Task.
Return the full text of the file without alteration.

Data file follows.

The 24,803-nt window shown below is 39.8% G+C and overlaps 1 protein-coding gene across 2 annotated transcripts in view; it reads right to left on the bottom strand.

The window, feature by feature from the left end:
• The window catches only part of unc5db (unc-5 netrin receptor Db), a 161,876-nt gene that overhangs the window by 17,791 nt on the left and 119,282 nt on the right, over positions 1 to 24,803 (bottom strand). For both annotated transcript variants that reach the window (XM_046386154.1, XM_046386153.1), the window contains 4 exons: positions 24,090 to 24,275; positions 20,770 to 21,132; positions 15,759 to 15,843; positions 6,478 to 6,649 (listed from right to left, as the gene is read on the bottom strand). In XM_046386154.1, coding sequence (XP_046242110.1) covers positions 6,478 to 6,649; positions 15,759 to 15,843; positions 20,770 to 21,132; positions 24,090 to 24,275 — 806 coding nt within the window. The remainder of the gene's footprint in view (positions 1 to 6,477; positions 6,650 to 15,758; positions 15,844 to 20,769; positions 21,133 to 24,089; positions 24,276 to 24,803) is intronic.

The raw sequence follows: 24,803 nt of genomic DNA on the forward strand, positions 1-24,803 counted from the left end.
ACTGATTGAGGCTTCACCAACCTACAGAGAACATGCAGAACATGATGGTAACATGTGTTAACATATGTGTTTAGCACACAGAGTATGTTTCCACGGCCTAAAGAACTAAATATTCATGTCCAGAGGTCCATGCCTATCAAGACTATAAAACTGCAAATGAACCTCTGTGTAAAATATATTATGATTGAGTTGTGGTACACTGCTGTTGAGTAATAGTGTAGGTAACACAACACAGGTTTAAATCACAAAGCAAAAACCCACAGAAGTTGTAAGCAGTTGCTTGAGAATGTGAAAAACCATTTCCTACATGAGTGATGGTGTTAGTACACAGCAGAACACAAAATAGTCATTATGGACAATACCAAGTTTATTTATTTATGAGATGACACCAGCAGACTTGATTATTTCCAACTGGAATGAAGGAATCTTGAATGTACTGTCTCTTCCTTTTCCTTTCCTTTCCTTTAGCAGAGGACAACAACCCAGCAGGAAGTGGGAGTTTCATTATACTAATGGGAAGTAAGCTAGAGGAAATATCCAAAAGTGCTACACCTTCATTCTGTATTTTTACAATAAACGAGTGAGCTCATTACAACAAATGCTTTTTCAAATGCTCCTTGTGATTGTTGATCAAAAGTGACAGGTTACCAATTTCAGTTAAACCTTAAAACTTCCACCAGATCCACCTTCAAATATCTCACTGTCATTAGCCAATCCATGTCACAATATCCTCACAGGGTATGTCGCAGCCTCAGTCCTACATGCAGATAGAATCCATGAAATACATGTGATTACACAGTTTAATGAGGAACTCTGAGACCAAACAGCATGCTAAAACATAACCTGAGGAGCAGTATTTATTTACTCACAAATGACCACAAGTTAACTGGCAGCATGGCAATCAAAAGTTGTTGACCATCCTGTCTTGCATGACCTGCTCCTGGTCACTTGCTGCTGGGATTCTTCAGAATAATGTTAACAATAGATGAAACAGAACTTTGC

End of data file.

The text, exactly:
The 24,803-nt window shown below is 39.8% G+C and overlaps 1 protein-coding gene across 2 annotated transcripts in view; it reads right to left on the bottom strand.

The window, feature by feature from the left end:
• The window catches only part of unc5db (unc-5 netrin receptor Db), a 161,876-nt gene that overhangs the window by 17,791 nt on the left and 119,282 nt on the right, over positions 1 to 24,803 (bottom strand). For both annotated transcript variants that reach the window (XM_046386154.1, XM_046386153.1), the window contains 4 exons: positions 24,090 to 24,275; positions 20,770 to 21,132; positions 15,759 to 15,843; positions 6,478 to 6,649 (listed from right to left, as the gene is read on the bottom strand). In XM_046386154.1, coding sequence (XP_046242110.1) covers positions 6,478 to 6,649; positions 15,759 to 15,843; positions 20,770 to 21,132; positions 24,090 to 24,275 — 806 coding nt within the window. The remainder of the gene's footprint in view (positions 1 to 6,477; positions 6,650 to 15,758; positions 15,844 to 20,769; positions 21,133 to 24,089; positions 24,276 to 24,803) is intronic.

The raw sequence follows: 24,803 nt of genomic DNA on the forward strand, positions 1-24,803 counted from the left end.
ACTGATTGAGGCTTCACCAACCTACAGAGAACATGCAGAACATGATGGTAACATGTGTTAACATATGTGTTTAGCACACAGAGTATGTTTCCACGGCCTAAAGAACTAAATATTCATGTCCAGAGGTCCATGCCTATCAAGACTATAAAACTGCAAATGAACCTCTGTGTAAAATATATTATGATTGAGTTGTGGTACACTGCTGTTGAGTAATAGTGTAGGTAACACAACACAGGTTTAAATCACAAAGCAAAAACCCACAGAAGTTGTAAGCAGTTGCTTGAGAATGTGAAAAACCATTTCCTACATGAGTGATGGTGTTAGTACACAGCAGAACACAAAATAGTCATTATGGACAATACCAAGTTTATTTATTTATGAGATGACACCAGCAGACTTGATTATTTCCAACTGGAATGAAGGAATCTTGAATGTACTGTCTCTTCCTTTTCCTTTCCTTTCCTTTAGCAGAGGACAACAACCCAGCAGGAAGTGGGAGTTTCATTATACTAATGGGAAGTAAGCTAGAGGAAATATCCAAAAGTGCTACACCTTCATTCTGTATTTTTACAATAAACGAGTGAGCTCATTACAACAAATGCTTTTTCAAATGCTCCTTGTGATTGTTGATCAAAAGTGACAGGTTACCAATTTCAGTTAAACCTTAAAACTTCCACCAGATCCACCTTCAAATATCTCACTGTCATTAGCCAATCCATGTCACAATATCCTCACAGGGTATGTCGCAGCCTCAGTCCTACATGCAGATAGAATCCATGAAATACATGTGATTACACAGTTTAATGAGGAACTCTGAGACCAAACAGCATGCTAAAACATAACCTGAGGAGCAGTATTTATTTACTCACAAATGACCACAAGTTAACTGGCAGCATGGCAATCAAAAGTTGTTGACCATCCTGTCTTGCATGACCTGCTCCTGGTCACTTGCTGCTGGGATTCTTCAGAATAATGTTAACAATAGATGAAACAGAACTTTGC